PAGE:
Barbara Eiswerth's fruit-collecting project builds community and provides education on food and farming.

Barbara Eiswerth's fruit-collecting project builds community and provides education on food and farming.

In the late 1990s, Barbara Eiswerth was working on her Ph.D. in the poverty-stricken villages of Malawi, Africa, and witnessed extreme hunger firsthand. After returning home to Tucson, Arizona, she was overwhelmed by how her neighbors' abundant fruit trees dropped fresh pecans, figs and grapefruits, only to rot on the sidewalk. "Thousands of trees are using the land, the soil, the nutrients, the precious water to grow fruit and then it goes to waste," the vivacious, bright-eyed Eiswerth says.

Remembering the impoverished villages of Malawi, Eiswerth launched a new project through the Tucson Youth Work Enhancement program in 2002, where teens from a local high school learned about food resources. They mapped 162 homes with 296 fruit-producing trees, then collected the unwanted fruit and redistributed it in local farmers' markets and to soup kitchens.

A year later, Eiswerth met Bantu refugees from Somalia who had just immigrated to Tucson. She began volunteering to help these families create roots in their new country. "How do you become a new American without ever making an American friend?" she asks. It was then that inspiration struck: the high school students could help the refugees learn English, the Somali Bantu would share their native harvesting expertise with the students, and cross-cultural ties would be created within the community. The fruit-collecting project flourished into the nonprofit Iskash*taa Refugee Harvesting Network. Iskash*taa (eesh'-kah-shee-tah) embodies its name, which means Working Together Cooperatively in the Somali dialect of Maay Maay.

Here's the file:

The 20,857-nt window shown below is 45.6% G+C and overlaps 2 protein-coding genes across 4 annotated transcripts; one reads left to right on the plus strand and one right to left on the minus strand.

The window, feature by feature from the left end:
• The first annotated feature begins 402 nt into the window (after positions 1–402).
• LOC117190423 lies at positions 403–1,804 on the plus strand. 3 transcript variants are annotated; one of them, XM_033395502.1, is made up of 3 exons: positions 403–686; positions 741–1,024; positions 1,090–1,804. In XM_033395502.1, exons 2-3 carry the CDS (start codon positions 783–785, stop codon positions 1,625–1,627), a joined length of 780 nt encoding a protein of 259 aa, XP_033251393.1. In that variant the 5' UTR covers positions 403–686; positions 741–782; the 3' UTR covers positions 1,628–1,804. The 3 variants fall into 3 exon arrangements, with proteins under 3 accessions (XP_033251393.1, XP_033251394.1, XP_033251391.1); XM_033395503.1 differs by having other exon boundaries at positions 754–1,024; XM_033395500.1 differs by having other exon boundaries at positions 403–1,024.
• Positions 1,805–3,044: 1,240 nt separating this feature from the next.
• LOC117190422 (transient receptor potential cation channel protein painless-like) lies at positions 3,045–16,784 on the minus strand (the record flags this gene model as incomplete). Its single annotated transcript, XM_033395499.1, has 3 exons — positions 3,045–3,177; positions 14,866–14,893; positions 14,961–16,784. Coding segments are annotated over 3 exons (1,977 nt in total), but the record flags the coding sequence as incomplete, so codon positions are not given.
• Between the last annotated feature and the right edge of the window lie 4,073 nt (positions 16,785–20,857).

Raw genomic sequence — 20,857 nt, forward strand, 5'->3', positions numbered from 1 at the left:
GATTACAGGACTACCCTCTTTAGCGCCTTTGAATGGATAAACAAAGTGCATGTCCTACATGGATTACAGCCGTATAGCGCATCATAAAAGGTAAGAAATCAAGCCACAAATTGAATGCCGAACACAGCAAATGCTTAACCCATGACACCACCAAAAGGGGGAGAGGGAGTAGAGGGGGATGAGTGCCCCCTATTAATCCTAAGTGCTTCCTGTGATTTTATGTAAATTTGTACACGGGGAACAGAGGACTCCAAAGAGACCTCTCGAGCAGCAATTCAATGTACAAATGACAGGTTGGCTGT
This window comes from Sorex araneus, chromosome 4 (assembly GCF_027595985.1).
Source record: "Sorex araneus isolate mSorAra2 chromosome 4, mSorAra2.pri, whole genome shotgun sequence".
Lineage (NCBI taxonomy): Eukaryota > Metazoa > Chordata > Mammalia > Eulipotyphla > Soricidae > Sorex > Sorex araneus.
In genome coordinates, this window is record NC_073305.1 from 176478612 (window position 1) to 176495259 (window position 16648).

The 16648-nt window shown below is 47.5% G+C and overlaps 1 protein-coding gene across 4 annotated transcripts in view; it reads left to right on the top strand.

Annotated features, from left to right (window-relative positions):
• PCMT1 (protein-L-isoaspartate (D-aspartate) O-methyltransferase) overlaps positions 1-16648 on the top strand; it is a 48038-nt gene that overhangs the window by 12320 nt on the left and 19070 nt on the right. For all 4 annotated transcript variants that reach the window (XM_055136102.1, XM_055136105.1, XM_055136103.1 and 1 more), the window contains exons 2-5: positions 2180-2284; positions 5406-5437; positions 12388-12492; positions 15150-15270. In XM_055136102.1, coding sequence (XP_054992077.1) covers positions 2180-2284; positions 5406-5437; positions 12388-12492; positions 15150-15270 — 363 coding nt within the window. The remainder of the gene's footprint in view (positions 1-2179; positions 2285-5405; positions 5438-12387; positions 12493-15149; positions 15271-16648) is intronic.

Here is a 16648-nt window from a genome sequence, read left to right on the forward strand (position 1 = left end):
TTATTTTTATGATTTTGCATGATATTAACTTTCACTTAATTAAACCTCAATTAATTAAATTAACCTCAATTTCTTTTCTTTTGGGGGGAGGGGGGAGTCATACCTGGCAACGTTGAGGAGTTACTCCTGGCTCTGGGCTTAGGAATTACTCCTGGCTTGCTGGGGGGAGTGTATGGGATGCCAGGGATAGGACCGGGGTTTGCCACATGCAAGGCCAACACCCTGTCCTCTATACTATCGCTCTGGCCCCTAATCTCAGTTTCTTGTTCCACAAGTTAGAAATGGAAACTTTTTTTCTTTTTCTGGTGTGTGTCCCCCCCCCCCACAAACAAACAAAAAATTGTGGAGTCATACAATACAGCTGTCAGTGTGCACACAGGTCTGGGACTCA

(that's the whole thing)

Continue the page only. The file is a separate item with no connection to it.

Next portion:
Eiswerth recalls a moment Somali Bantu boys unexpectedly grabbed mesquite beans off a tree and started chewing them. "We were taken aback at first," she says. "But they knew they were sweet and nutritious." Rich in iron, zinc, magnesium, potassium and calcium, mesquite beans were a "famine food," used for nourishment during times of true hunger or starvation. Today, in addition to collecting nearly 30,000 pounds of excess fruit a year in Tucson and providing it to hungry families, Iskash*taa makes mesquite flour and participates in mesquite-pancake breakfasts to honor its Somali friends.

September/October 2008